7. Horie T, Ohnishi M, Angus JF, Lewin LG, Tukaguchi T, Matano T (1997) Physiological characteristics of high-yielding rice inferred from cross-location experiments. Field Crops Res 52:55–67CrossRefGoogle Scholar
  8. Irawan B (2002) Stabilization of upland agriculture under El Nino-induced climatic risk: impact assessment and mitigation measure in Indonesia, economics and social commission for Asia and the Pacific. CGPRT Center Working Paper, 62, 1–51Google Scholar
  9. Kassam A, Stoop W, Uphoff N (2011) Review of SRI modifications in rice crop and water management and research issues for making further improvements in agricultural and water productivity. Paddy Water Environ 9:163–180CrossRefGoogle Scholar
  10. Lee YH, Kobayashi K (2017) Rice yield increase by the system of rice intensification is dependent on supplementary water availability in rainfed lowland fields of southern Cambodia. Trop Agric Dev 61:48–55Google Scholar
  11. Lee YH, Kobayashi K (2018) Assessing the acceptance of the system of rice intensification among farmers in rainfed lowland rice region of Cambodia. Paddy Water Environ.  https://doi.org/10.1007/s10333-018-0646-y CrossRefGoogle Scholar
  12. Lin XQ, Zhu DF, Lin XJ (2011) Effects of water management and organic fertilization with SRI crop practices on hybrid rice performance and rhizosphere dynamics. Paddy Water Environ 9:33–39.  https://doi.org/10.1007/s10333-010-0238-y CrossRefGoogle Scholar
  13. Menete MZL, van Es HM, Brito RML, DeGloria SD, Famba S (2008) Evaluation of system of rice intensification (SRI) component practices and their synergies on salt-affected soils. Field Crops Res 109:34–44CrossRefGoogle Scholar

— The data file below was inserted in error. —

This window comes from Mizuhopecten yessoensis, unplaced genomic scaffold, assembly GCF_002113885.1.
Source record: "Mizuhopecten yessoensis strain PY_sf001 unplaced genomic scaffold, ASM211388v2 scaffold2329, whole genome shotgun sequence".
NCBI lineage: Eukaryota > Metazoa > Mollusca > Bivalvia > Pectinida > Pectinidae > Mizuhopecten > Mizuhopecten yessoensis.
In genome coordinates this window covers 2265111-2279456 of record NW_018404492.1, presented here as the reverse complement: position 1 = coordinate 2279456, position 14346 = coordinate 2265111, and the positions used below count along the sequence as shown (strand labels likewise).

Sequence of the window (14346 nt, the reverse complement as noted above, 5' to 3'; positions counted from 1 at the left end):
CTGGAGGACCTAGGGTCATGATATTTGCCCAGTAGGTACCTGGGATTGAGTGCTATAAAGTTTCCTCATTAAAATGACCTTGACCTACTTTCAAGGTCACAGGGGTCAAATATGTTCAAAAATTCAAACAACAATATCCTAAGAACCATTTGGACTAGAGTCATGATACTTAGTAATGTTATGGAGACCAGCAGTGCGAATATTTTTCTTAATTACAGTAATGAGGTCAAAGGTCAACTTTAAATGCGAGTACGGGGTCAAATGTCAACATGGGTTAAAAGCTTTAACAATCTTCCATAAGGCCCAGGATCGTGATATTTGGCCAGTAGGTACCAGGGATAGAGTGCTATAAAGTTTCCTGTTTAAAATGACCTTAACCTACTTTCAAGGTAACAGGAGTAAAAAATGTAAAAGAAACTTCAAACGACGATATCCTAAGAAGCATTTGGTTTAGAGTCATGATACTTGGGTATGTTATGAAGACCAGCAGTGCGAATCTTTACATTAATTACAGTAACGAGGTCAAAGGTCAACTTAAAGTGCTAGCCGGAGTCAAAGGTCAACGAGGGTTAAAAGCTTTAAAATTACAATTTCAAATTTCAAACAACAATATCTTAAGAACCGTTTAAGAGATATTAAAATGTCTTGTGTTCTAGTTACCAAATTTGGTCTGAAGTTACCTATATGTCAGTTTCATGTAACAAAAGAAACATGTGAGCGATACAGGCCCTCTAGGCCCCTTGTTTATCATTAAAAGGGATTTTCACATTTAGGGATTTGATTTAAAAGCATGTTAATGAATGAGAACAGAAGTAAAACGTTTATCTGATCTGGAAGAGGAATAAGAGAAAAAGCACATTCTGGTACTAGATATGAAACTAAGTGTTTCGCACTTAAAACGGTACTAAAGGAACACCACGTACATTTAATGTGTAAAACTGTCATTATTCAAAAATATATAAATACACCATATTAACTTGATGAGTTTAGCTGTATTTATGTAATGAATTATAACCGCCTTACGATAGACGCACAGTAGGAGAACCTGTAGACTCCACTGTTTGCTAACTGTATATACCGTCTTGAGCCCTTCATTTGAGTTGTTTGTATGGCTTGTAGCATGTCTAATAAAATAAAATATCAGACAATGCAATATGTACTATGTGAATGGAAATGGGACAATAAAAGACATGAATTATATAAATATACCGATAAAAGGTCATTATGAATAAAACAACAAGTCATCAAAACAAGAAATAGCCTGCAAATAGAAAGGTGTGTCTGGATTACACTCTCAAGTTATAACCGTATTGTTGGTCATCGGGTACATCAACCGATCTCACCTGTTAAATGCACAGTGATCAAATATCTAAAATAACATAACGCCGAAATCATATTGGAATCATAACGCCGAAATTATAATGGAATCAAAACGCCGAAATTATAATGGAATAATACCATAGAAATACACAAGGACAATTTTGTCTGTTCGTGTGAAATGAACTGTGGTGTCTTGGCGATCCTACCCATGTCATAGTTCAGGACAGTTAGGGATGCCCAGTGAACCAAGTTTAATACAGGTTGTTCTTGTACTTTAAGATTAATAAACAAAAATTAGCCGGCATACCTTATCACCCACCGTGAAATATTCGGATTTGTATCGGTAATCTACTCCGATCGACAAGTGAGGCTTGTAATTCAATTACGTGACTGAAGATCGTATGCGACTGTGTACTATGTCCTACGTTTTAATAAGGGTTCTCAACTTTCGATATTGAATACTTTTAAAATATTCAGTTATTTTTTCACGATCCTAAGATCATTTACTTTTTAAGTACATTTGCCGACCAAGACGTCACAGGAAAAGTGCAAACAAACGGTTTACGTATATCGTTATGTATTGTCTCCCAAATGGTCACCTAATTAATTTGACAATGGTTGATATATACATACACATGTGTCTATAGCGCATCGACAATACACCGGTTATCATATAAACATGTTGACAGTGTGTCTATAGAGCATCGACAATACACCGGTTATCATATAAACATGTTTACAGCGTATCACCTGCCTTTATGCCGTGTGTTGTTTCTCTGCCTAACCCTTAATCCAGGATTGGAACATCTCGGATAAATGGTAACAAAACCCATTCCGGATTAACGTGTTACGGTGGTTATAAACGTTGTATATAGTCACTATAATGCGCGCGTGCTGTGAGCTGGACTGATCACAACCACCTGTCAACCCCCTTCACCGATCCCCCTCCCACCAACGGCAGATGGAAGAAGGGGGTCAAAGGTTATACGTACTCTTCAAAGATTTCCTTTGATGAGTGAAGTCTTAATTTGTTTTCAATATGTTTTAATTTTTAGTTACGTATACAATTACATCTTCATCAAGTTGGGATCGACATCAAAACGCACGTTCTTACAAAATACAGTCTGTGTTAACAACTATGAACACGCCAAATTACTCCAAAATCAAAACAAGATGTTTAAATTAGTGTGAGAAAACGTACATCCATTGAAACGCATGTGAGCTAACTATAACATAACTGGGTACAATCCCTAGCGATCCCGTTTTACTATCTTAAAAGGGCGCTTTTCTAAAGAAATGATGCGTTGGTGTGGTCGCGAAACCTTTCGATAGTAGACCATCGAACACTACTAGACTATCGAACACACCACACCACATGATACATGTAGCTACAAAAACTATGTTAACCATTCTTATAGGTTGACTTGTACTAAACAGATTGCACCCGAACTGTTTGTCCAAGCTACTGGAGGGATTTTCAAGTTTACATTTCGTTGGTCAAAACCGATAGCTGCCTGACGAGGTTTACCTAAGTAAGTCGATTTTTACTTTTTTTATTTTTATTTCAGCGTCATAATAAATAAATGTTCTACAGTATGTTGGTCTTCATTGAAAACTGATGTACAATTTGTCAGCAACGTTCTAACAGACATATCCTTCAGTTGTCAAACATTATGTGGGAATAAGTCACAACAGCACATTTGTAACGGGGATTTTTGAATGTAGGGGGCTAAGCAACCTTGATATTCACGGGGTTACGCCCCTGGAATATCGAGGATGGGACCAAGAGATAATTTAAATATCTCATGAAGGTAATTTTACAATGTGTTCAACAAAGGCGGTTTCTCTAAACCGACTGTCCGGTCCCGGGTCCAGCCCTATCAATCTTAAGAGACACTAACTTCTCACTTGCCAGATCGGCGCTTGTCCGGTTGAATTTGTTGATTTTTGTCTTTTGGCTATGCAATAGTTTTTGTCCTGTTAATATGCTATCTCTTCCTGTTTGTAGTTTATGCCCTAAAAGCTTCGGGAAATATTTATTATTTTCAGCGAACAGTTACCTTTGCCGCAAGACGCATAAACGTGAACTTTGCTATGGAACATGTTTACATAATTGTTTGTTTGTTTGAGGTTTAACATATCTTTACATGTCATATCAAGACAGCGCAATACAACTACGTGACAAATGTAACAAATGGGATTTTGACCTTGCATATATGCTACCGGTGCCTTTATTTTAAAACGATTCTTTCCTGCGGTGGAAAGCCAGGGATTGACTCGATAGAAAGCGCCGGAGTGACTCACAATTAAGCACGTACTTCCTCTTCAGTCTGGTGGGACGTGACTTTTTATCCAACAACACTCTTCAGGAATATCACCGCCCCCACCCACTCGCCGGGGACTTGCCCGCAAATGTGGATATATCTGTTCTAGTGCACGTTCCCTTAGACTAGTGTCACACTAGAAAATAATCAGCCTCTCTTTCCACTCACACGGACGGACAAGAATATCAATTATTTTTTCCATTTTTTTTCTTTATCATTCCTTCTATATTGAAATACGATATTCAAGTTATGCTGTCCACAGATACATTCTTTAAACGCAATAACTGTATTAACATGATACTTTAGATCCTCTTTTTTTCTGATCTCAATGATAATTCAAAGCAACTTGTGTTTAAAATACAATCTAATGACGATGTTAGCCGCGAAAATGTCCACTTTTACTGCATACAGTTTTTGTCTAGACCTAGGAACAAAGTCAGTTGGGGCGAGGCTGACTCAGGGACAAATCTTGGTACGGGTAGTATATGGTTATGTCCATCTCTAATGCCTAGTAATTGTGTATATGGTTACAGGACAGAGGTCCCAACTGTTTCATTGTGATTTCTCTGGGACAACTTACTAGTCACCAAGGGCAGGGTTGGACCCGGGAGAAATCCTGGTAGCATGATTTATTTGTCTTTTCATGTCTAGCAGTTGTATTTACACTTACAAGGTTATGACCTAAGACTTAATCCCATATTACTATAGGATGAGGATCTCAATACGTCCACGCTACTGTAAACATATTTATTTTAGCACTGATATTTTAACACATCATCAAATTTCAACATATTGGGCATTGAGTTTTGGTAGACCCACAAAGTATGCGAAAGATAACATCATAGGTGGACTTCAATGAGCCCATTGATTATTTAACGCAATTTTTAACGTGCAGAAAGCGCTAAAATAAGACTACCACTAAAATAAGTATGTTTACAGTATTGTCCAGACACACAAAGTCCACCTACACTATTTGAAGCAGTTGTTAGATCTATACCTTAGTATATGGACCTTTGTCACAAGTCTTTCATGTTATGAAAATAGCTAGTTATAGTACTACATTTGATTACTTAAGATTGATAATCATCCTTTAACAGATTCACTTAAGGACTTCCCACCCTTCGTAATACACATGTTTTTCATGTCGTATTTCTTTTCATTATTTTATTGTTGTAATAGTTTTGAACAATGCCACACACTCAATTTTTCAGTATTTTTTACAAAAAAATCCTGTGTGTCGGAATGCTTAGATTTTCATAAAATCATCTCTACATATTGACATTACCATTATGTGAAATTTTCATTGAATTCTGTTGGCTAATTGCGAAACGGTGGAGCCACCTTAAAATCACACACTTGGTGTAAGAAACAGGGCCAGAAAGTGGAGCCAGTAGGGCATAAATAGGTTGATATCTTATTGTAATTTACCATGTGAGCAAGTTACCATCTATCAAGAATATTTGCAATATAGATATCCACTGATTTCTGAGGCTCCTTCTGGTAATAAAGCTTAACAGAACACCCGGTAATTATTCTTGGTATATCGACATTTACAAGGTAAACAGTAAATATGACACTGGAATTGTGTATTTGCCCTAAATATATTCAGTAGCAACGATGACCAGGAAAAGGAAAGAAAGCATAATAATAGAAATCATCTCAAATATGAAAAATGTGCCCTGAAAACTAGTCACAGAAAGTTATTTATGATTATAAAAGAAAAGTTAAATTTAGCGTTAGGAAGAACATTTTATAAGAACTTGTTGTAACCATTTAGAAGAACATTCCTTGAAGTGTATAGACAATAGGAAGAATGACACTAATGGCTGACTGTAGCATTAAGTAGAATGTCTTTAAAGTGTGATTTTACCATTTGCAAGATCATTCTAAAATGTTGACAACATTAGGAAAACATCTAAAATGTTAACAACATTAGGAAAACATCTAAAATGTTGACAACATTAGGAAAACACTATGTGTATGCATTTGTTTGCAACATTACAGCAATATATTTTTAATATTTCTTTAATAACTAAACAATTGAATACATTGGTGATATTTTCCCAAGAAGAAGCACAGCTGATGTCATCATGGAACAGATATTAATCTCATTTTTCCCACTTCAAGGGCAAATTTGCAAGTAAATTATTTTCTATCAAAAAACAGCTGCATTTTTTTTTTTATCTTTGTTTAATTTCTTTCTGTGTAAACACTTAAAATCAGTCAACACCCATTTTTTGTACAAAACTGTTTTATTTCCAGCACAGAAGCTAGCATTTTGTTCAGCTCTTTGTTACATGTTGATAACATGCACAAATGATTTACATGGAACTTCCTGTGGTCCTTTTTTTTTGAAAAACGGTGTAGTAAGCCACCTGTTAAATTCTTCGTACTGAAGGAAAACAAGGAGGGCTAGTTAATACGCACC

14. Mishra A, Salokhe VM (2011) Rice root growth and physiological responses to SRI water management and implications for crop productivity. Paddy Water Environ 9:41–52CrossRefGoogle Scholar
  15. Murayama N (1969) Nitrogen nutrition of rice plant. JARQ 3:1–4Google Scholar
  16. Nugroho BDA (2016) Fenomena iklim Global, perubahan iklim dan dampaknya di Indonesia. Universitas Gadjah Mada Press, Yogyakarta, pp 60–70 (In Indonesian) Google Scholar
  17. Sato S, Yamaji E, Kuroda T (2011) Strategies and engineering adaptions to disseminate SRI methods in large-scale irrigation systems in Eastern Indonesia. Paddy Water Environ 9:79–88.  https://doi.org/10.1007/s10333-010-0242-2 CrossRefGoogle Scholar
  18. Uphoff N, Kassam A, Harwood R (2011) SRI as a methodology for raising crop and water productivity: productive adaptations in rice agronomy an irrigation water management. Paddy Water Environ 9:3–11CrossRefGoogle Scholar
  19. Won JG, Choi JS, Lee SP, Son SH, Chung SO (2005) Water saving by shallow intermittent irrigation and growth of rice. Plant Prod Sci 8:487–492CrossRefGoogle Scholar
  20. Yang C, Yang L, Yang Y, Quyang Z (2004) Rice root growth and nutrient uptakes as influenced by organic manure in continuously and alternately flooded paddy soils. Agric Water Manag 70:67–81CrossRefGoogle Scholar
  21. Yokoyama S (2003) ENSO impacts on food crop production in Indonesia. Indones Q 31:88–96Google Scholar
  22. Zhao LM, Wu LH, Wu MY, Li YS (2011) Nutrient uptake and water use efficiency as affected by modified rice cultivation methods with reduced irrigation. Paddy Water Environ 9:25–32.  https://doi.org/10.1007/s10333-011-0257-3 CrossRefGoogle Scholar

Copyright information

© The International Society of Paddy and Water Environment Engineering and Springer Japan KK, part of Springer Nature 2018

Authors and Affiliations

  1. 1.Department of Agricultural and Biosystem EngineeringUniversitas Gadjah MadaYogyakartaIndonesia
  2. 2.Japan International Research Center for Agricultural SciencesTsukubaJapan
  3. 3.Department of Global Agricultural SciencesThe University of TokyoTokyoJapan
  4. 4.Department of Civil and Environmental EngineeringBogor Agricultural University (IPB)BogorIndonesia

Personalised recommendations